Michael GuntherMaher, M.D., a geriatrician and medical director of Elder Care Services for Kaiser Permanente, takes a slightly more optimistic view. “The vast majority of patients will get adequate care from general medical practitioners,” he says. “They have for decades, they will for decades.” The larger issue, he says, is that appropriate care for the more vulnerable elderly requires a team of health professionals, “and that mostly doesn’t happen. Where do you find social workers, psychiatrists, nurses, and pharmacists and integrate them with doctors? Providing more geriatricians alone will not likely solve this problem.” Critical shortages in nursing and other allied health professions are also complicating the issue.
Unfortunately, our fee-for-service system, set by Medicare and mimicked by most private insurers, places a greater value on procedures than it does on the type of care geriatricians provide. As Dr. Laura Mosqueda, a geriatrician from the University of California-Irvine, told MSNBC in 2006, “you’ll get reimbursed better if you remove a wart than if you take the time to talk about how somebody’s doing after their husband passed away.” Working with patients is seen as having less worth than working on patients.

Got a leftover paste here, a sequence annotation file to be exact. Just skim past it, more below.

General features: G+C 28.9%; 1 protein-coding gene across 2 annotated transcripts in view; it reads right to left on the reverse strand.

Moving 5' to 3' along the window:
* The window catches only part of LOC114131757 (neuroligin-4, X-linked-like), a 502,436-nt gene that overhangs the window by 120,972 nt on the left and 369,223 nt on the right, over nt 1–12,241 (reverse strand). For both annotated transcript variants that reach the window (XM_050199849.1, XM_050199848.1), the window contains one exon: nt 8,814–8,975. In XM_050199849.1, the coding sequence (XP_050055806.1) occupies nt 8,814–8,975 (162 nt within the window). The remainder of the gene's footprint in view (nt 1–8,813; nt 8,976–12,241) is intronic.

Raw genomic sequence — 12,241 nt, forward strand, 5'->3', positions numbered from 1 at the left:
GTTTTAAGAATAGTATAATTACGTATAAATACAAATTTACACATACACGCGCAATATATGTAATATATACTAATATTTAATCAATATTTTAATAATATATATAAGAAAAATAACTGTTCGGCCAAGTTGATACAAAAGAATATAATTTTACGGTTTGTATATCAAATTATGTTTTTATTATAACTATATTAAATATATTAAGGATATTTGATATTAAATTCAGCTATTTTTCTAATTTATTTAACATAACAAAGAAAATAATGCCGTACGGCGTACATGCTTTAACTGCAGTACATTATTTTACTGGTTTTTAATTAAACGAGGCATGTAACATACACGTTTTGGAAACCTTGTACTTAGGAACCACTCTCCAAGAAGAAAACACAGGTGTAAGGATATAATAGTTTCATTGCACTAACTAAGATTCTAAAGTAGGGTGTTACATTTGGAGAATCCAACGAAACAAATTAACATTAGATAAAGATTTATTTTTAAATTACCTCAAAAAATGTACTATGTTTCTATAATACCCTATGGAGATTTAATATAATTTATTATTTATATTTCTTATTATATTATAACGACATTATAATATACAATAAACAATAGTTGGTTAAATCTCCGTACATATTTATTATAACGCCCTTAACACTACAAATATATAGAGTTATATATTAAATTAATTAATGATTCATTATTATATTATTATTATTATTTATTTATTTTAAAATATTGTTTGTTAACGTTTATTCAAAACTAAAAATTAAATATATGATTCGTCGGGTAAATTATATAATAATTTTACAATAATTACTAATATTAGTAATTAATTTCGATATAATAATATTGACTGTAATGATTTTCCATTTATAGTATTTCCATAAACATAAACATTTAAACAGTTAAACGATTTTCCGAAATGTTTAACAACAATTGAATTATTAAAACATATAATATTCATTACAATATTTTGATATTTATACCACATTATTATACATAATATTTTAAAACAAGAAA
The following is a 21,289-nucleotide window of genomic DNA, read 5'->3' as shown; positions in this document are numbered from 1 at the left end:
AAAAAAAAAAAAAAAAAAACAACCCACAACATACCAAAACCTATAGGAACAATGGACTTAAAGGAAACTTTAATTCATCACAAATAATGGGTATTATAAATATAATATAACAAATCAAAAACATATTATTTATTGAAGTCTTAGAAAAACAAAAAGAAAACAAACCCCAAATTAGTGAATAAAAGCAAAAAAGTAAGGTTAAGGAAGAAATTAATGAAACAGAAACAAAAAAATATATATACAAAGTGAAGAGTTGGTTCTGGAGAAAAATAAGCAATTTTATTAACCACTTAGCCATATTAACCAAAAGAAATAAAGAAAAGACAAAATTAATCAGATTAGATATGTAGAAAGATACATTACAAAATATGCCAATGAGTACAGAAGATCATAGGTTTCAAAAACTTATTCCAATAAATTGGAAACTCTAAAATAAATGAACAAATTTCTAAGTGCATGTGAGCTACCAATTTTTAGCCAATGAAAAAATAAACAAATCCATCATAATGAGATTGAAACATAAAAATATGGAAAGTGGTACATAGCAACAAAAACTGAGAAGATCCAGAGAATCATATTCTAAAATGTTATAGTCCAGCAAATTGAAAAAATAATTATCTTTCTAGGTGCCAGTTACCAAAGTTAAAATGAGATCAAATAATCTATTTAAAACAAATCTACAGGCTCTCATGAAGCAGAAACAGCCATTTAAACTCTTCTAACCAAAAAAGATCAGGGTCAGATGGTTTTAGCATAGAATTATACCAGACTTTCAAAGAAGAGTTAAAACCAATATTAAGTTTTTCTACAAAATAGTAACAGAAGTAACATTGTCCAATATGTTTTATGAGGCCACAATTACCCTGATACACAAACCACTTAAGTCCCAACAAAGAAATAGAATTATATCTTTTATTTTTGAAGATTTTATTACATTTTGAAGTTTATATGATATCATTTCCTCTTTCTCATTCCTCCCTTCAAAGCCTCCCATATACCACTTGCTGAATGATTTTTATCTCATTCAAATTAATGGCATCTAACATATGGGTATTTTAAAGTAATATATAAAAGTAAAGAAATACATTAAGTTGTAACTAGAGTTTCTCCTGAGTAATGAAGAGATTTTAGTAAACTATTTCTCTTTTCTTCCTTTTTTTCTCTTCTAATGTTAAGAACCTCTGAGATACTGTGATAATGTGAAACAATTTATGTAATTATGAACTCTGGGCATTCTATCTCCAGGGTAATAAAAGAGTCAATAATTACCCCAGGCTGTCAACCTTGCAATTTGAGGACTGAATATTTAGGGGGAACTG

Experts see little hope that the geriatrician shortage will be resolved any time soon, largely because so few doctors elect elder care as a specialty. Geriatrics fellowships produce only about 300 new practitioners a year nationwide—a problem partly blamed on Medicare.
“Almost all of the reimbursement for geriatricians is defined by very specific payments under Medicare,” says Sutter’s Phillips. “Geriatrics is probably the only area in medicine where the physician can spend a year or two in additional training and end up making less than if they had never done so.”